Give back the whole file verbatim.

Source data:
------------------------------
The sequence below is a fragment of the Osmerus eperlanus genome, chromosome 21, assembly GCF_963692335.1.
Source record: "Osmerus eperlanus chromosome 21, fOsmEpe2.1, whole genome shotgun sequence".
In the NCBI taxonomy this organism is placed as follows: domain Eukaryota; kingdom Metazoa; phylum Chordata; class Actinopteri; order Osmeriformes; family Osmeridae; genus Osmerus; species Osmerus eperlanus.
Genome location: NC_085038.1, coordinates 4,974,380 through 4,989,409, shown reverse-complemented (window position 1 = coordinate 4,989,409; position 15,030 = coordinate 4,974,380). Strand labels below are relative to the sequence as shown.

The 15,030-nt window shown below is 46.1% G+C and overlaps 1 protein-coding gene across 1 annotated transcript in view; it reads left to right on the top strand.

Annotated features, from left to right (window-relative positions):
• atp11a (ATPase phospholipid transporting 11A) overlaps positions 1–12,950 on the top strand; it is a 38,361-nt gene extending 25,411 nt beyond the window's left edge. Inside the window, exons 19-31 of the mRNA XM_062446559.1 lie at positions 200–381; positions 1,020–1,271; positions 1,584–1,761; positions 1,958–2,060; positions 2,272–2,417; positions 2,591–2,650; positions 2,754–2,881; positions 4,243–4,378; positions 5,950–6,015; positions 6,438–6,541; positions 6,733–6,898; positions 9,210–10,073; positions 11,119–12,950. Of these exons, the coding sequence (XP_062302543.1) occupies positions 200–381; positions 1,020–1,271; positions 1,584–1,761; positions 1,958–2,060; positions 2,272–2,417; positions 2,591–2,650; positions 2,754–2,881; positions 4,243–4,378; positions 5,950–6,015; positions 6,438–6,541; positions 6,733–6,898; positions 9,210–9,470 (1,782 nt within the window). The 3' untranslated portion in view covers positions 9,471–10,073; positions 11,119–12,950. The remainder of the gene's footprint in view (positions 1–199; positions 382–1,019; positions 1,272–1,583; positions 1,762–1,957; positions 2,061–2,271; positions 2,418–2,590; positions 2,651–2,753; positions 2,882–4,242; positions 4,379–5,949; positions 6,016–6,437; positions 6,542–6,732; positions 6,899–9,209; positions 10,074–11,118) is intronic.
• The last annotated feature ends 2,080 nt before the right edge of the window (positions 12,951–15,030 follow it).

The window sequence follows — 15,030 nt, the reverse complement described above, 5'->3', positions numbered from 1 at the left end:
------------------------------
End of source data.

The sequence below is a fragment of the Osmerus eperlanus genome, chromosome 21, assembly GCF_963692335.1.
Source record: "Osmerus eperlanus chromosome 21, fOsmEpe2.1, whole genome shotgun sequence".
In the NCBI taxonomy this organism is placed as follows: domain Eukaryota; kingdom Metazoa; phylum Chordata; class Actinopteri; order Osmeriformes; family Osmeridae; genus Osmerus; species Osmerus eperlanus.
Genome location: NC_085038.1, coordinates 4,974,380 through 4,989,409, shown reverse-complemented (window position 1 = coordinate 4,989,409; position 15,030 = coordinate 4,974,380). Strand labels below are relative to the sequence as shown.

The 15,030-nt window shown below is 46.1% G+C and overlaps 1 protein-coding gene across 1 annotated transcript in view; it reads left to right on the top strand.

Annotated features, from left to right (window-relative positions):
• atp11a (ATPase phospholipid transporting 11A) overlaps positions 1–12,950 on the top strand; it is a 38,361-nt gene extending 25,411 nt beyond the window's left edge. Inside the window, exons 19-31 of the mRNA XM_062446559.1 lie at positions 200–381; positions 1,020–1,271; positions 1,584–1,761; positions 1,958–2,060; positions 2,272–2,417; positions 2,591–2,650; positions 2,754–2,881; positions 4,243–4,378; positions 5,950–6,015; positions 6,438–6,541; positions 6,733–6,898; positions 9,210–10,073; positions 11,119–12,950. Of these exons, the coding sequence (XP_062302543.1) occupies positions 200–381; positions 1,020–1,271; positions 1,584–1,761; positions 1,958–2,060; positions 2,272–2,417; positions 2,591–2,650; positions 2,754–2,881; positions 4,243–4,378; positions 5,950–6,015; positions 6,438–6,541; positions 6,733–6,898; positions 9,210–9,470 (1,782 nt within the window). The 3' untranslated portion in view covers positions 9,471–10,073; positions 11,119–12,950. The remainder of the gene's footprint in view (positions 1–199; positions 382–1,019; positions 1,272–1,583; positions 1,762–1,957; positions 2,061–2,271; positions 2,418–2,590; positions 2,651–2,753; positions 2,882–4,242; positions 4,379–5,949; positions 6,016–6,437; positions 6,542–6,732; positions 6,899–9,209; positions 10,074–11,118) is intronic.
• The last annotated feature ends 2,080 nt before the right edge of the window (positions 12,951–15,030 follow it).

The window sequence follows — 15,030 nt, the reverse complement described above, 5'->3', positions numbered from 1 at the left end: